Music Production with Vocalist

Music Production with Vocalist

The #1 thing that will make or break your song, is your vocalist. Even when other factors like songwriting, arrangement, and sound choice can all heavily influence the impact of a production, your vocalist will either have the listener hooked, or turned off immediately.

It doesn’t matter whether you are working with some who started singing yesterday, or an experienced professional. They are people, we are human. Because of that, we are all susceptible to the same crippling creative obstacles like ego and vulnerability that can be either our own fault or stirred up by someone in the team.

Imagine someone putting you a sealed room with no windows, putting headphones on you and setting you in front of a microphone.  Then they say “act natural”. This is what we do whenever we send a vocalist to the vocal booth.



Be Empathetic.

Your ability to make a vocal recording the best comes down to 1 thing: a convincing performance. You need the vocalist to trust you. And if it’s their song, you need to be respectful of their baby. They need to be in zone, it’s going translate to a great take.

Let’s take for instance, a situation where you feel a line or a lyric in the song isn’t working. Let them try it few times and then offer a suggestion of something else they can try. The point is that you let their idea play itself out, without immediately saying “this doesn’t work”. Maybe they will try your way, and maybe not.  If it helps the outcome then great!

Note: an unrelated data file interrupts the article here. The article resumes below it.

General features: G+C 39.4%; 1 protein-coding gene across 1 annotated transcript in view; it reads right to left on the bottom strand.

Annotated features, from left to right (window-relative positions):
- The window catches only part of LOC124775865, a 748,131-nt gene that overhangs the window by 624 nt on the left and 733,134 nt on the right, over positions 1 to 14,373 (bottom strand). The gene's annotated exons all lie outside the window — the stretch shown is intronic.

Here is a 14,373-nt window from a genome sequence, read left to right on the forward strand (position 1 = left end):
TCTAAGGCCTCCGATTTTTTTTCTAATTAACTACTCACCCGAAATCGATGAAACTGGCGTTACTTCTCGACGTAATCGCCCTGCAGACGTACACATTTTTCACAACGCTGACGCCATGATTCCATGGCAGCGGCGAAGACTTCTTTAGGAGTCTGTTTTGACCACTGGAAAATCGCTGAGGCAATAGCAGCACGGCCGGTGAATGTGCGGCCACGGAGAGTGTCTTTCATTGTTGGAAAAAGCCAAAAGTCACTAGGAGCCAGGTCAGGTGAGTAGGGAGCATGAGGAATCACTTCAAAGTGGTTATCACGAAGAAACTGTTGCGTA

Be Aware.

First, remember if you are recording with the artist in another room, don’t forget how disorienting that can be.  They are probably communicating with you through their microphone and hearing you through your talk back mic. There are no visual cues to let them know if you are for example, joking or being sarcastic.

Remember, be clear about your comments, be honest, yet diplomatic.

Second, being in a separate room means you have to keep them updated about everything!

If you’re going to play back music in their headphones:

  • Are you listening to something they just did?
  • Are they supposed to sing now?
  • Why is there such a long silence all of a sudden?

They have no idea what is going on so you have to let them know. Keep them in the loop. Keeping these things in mind will allow a better performance and make your singer feel more comfortable. The better they will feel, the better they will perform, and the more genuine their performance will be.

Let’s Collaborate!

I’m Mark, my passion is to help people and make their music come to life! Let me use my experience and my team to get your project out to the world. Reach out to me here at Reach out and Contact Me Here 

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